REED: Director Pompeo, have received a specific presidential direction to take steps to disrupt these activities?
MIKE POMPEO, CIA DIRECTOR: I'm not sure how specific.
ADMIRAL MIKE ROGERS, DIRECTOR, NATIONAL SECURITY AGENCY: I can't say I've been explicitly directed to blunt or actively stop --
(END VIDEO CLIP)
VAUSE: Ron -- all three intelligence chiefs said the President has not given them any instructions when it comes to the midterm elections and Russian meddling.
BROWNSTEIN: And many of those same intelligence chiefs -- you know, it's been reported over the past several months, were given a pressure by the White House to publicly exonerate him in the question of collusion -- so kind of a very clear set of priorities there.
Look, yes, this has been -- you know, whatever the problem -- the problem with the Trump administration response to this clear and present danger of Russian meddling which they clearly have to view as a -- you know an excellent return on investment for whatever they did. Their million dollars a month that they spent in 2016 has paid off enormously in terms of division and confusion in the U.S.
The President has been unable to separate the national interest in resisting and thwarting that kind of activity with his own sort of personal interest in his view that any acknowledgment of the Russian activity somehow undermines the validity of his election.
[00:09:58] And he has not been able to separate his own interests from the national interests long enough to focus the government on what should be, I think, beyond partisanship, you know, a clear -- a clear call to action which as you heard again from those intelligence chiefs simply has not been there. VAUSE: Very quickly, on to gun control because the President on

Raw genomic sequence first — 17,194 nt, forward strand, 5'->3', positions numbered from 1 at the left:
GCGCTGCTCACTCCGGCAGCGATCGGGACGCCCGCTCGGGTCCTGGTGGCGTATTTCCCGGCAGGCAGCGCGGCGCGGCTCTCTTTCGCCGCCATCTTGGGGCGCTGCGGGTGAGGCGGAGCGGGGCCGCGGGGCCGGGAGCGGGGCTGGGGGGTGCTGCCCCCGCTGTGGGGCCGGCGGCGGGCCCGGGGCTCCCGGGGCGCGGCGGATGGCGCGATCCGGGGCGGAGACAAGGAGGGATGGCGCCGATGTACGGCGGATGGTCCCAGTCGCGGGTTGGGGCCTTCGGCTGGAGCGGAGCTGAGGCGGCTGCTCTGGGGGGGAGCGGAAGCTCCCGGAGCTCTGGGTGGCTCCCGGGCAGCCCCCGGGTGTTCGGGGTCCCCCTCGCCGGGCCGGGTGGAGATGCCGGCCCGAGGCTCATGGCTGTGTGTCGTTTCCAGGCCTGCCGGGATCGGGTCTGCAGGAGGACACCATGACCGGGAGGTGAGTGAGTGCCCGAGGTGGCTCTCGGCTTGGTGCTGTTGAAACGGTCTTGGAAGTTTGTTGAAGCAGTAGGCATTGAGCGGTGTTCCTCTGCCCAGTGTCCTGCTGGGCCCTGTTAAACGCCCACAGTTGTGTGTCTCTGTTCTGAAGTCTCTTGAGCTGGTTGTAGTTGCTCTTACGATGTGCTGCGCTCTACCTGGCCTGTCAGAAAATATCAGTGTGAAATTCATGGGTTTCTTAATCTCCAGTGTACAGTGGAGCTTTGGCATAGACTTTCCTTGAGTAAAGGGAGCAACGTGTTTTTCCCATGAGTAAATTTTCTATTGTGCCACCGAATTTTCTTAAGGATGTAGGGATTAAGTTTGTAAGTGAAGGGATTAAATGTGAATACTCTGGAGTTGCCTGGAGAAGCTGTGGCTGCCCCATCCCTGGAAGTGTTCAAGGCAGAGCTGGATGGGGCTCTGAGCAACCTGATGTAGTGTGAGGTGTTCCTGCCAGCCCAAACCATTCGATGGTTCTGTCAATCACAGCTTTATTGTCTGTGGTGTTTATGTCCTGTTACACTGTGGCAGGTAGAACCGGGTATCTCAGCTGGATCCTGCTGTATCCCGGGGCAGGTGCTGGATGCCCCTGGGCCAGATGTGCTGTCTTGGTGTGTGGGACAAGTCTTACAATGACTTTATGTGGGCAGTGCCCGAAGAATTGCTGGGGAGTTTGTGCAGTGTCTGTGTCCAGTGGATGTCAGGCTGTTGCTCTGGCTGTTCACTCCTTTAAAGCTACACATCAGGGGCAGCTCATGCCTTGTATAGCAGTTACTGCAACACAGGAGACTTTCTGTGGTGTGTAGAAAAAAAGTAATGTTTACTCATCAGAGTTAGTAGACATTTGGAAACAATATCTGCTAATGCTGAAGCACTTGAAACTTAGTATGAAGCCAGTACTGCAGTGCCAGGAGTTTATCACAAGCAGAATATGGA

Tuesday ordered the Attorney General to come up with some kind of regulations to ban bump stocks, the device which turns a semiautomatic weapon into -- or to fire like an automatic weapon.
But John -- we have been down this road before. Banning bump stocks cannot be done through regulation. It has to be done through Congress and a new law. It seems like this is just lip service.
THOMAS: It might be but I think it's a step in the right direction. I think Donald Trump is uniquely qualified to push Congress into making some kind of gun change. I'm not holding my breath for it to get to Congress.
THOMAS: But just think about it nonetheless. It's very politically risky for Trump to even take that step forward. That is not an easy thing for him to do. I guarantee you his phones are ringing off the hooks from Second amendment activists right now?
JACOBSON: Yes. The question is, is he going to expand any meaningful political capital to like try to jam something through to Congress. And that's the big unknown.
What's fascinating to me, John, was Quinnipiac put out a poll today and that the highest number ever recorded in that poll -- 66 percent of Americans want tougher gun laws.
JACOBSON: Common sense gun laws. And so perhaps President Trump saw that poll earlier today, who knows?
VAUSE: He loves the polls.
JACOBSON: But as we looked at 2018 guns are going to be a big issue in the upcoming election.